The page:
Power On: Blue Lake Rancheria Kick Starts its Microgrid


It’s not a question of if an earthquake or tsunami event will occur on or around Blue Lake Rancheria, it’s when and how severe. Blue Lake Rancheria, a century-old Indian reservation in Northern California, sits at the nexus of a triple junction of faults on the Cascadia Subduction Zone. But with its low-carbon community microgrid now live, the tribe is very prepared. “If an earthquake hit us right now … we would be able to provide emergency power at this site for, really, as long as we need it,” Jana Ganion, Sustainability Director for Blue Lake Rancheria, said during a press conference last week.

Emergency preparedness is just the tip of the iceberg for what this large-scale power system is doing. Powered by the area’s largest solar array (located in Humboldt County) and a megawatt hour of Tesla battery storage, the microgrid is generating electricity and more across 100 acres for tribal government offices, economic enterprises and critical Red Cross services and emergency evacuation facilities. Plus, it’s lowering the Blue Lake Rancheria Tribe’s infrastructure costs by at least $200,000 annually, while reducing at least 150 tons of carbon per year, and increasing clean energy jobs by 10 percent within the reservation.

Essentially, the microgrid uses decentralized energy resources and intelligent software by Siemens, German industry giant and technology leader in the space, to provide its residents and economic enterprises with reliable power without interruption. The microgrid also allows Blue Lake “to support the larger grid by shaving peak demand loads,” Ganion said.


By diversifying its energy sources, Blue Lake’s power is reliable. “We are often without road connection, we are very tenuously connected to the power grid with one 70-megawatt line. We are very tenuously connected to the larger natural gas grid with one pipe. We’ve done a really good job here on the north coast of developing local power resources,” Ganion said.

“In an emergency we can disconnect from the grid and operate in ‘islanded mode,’” Ganion added. “In islanded mode, the micro-grid allows us to pull from the cleanest, lowest cost of energy at all times.” Weather data and forecasting further allow the tribe to fine tune its energy tactics and strategy.

Developing the microgrid was a collaborative effort with Humboldt State University's Schatz Energy Research Center, Siemens, Idaho National Laboratory and additional partners, funded in part through a $5 million grant from the California Energy Commission's Electric Program Investment Charge (EPIC) program.

The tribe’s microgrid deployment is setting the stage for collaboration between state, tribal, federal, and local entities, academia, technology providers, and utility partners. “At its core, this microgrid is an example of motivated governments investing in distributed grid improvements and low-carbon energy in a novel and replicable way,” said Arla Ramsey, Blue Lake Rancheria’s Vice Chair. “Our partners have contributed their expertise and goodwill far above what we expected. This partnership approach has transformed our energy sector with significant employment and other economic co-benefits.”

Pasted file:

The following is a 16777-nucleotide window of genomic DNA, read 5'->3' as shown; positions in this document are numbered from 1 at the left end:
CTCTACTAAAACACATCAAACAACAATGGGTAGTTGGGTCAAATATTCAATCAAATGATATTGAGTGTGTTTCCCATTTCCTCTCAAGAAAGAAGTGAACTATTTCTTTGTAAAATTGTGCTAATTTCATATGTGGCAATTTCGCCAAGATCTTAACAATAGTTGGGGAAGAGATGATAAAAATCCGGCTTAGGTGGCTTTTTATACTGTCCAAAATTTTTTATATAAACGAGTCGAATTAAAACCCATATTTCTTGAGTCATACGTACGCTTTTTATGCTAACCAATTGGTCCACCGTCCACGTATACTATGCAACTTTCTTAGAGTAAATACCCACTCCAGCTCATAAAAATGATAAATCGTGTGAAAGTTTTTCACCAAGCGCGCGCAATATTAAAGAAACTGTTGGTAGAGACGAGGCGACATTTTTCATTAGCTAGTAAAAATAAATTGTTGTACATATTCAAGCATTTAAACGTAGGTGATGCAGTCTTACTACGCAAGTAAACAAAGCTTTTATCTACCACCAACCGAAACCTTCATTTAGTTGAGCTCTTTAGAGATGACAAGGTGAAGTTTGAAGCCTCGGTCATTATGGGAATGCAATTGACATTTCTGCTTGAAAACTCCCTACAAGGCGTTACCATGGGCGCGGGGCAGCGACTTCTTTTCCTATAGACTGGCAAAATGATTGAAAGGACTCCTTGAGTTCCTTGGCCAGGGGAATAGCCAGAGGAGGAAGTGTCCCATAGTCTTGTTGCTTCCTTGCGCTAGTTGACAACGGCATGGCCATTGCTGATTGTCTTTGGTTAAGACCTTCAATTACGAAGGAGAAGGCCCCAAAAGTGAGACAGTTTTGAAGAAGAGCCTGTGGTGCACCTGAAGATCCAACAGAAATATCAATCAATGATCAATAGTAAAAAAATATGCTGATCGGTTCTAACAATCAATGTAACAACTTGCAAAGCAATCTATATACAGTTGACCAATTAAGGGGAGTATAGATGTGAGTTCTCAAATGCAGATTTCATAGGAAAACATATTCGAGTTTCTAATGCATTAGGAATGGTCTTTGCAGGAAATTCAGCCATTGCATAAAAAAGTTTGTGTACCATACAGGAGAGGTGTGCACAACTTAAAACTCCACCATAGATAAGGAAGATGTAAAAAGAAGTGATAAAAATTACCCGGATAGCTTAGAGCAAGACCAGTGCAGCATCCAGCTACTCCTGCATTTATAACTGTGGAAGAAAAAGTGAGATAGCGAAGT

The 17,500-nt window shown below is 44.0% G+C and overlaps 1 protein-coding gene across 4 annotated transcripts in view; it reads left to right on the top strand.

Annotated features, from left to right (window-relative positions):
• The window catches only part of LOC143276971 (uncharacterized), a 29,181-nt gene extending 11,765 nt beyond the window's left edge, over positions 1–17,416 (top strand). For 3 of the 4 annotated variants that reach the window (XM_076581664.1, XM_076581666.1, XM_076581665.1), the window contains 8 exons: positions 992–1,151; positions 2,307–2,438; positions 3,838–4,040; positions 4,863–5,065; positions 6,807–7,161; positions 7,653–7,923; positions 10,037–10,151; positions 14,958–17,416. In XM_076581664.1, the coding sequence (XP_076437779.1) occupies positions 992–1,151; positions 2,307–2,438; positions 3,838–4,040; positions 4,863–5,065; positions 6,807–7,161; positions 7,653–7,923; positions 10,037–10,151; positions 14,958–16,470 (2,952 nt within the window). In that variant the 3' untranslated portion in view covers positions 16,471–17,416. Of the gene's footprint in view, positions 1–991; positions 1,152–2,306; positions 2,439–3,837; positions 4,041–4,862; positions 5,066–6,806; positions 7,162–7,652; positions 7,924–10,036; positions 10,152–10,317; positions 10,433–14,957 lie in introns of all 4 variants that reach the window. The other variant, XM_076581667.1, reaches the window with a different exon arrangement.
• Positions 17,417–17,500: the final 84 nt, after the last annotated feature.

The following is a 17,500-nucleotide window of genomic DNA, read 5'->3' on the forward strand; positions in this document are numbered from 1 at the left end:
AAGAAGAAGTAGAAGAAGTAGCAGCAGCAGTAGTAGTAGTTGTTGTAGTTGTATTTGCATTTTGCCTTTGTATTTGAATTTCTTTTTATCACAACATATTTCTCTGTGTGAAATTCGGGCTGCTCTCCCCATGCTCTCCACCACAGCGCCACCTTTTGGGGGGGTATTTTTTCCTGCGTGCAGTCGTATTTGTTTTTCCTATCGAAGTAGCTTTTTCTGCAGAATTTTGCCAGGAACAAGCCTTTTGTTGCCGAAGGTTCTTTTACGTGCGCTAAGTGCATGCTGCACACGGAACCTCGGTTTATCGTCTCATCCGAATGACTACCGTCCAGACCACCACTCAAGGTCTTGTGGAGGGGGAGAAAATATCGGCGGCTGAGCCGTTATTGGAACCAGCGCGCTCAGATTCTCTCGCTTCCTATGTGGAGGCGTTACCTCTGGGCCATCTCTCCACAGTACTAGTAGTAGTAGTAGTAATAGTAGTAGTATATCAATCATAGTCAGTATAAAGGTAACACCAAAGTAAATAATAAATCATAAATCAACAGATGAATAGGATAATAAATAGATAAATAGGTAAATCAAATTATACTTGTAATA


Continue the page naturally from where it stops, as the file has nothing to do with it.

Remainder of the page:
The microgrid includes a 500-kilowatt solar photovoltaic system designed and built by REC Solar and a 950 kWh Tesla battery storage system, all managed and controlled with Siemens Spectrum Power Microgrid Management System (MGMS) software. The system allows the reservation to operate independently of the power grid in coordination with local utility Pacific Gas & Electric.

“The Blue Lake Rancheria has been a pioneer in bringing together a number of different energy technologies in one location through their microgrid,” said David Rubin, PG&E’s Director of Service Analysis. “We have welcomed the opportunity to participate in this microgrid project because it showcases the use of multiple distributed energy resources while playing an important role in the community in the event of a natural disaster or another emergency.”

Micro-grids are one way tribes and other entities can leverage their investments and move the needle toward a lower carbon energy footprint as fast as possible. The Blue Lake Rancheria Tribe is eager to share its design plans, lessons learned and more with other governments and organizations interested in replicating its microgrid. “We’re receiving lots of calls from other tribes and campus-style entities like universities, hospitals, and other critical infrastructure,” Ganion said.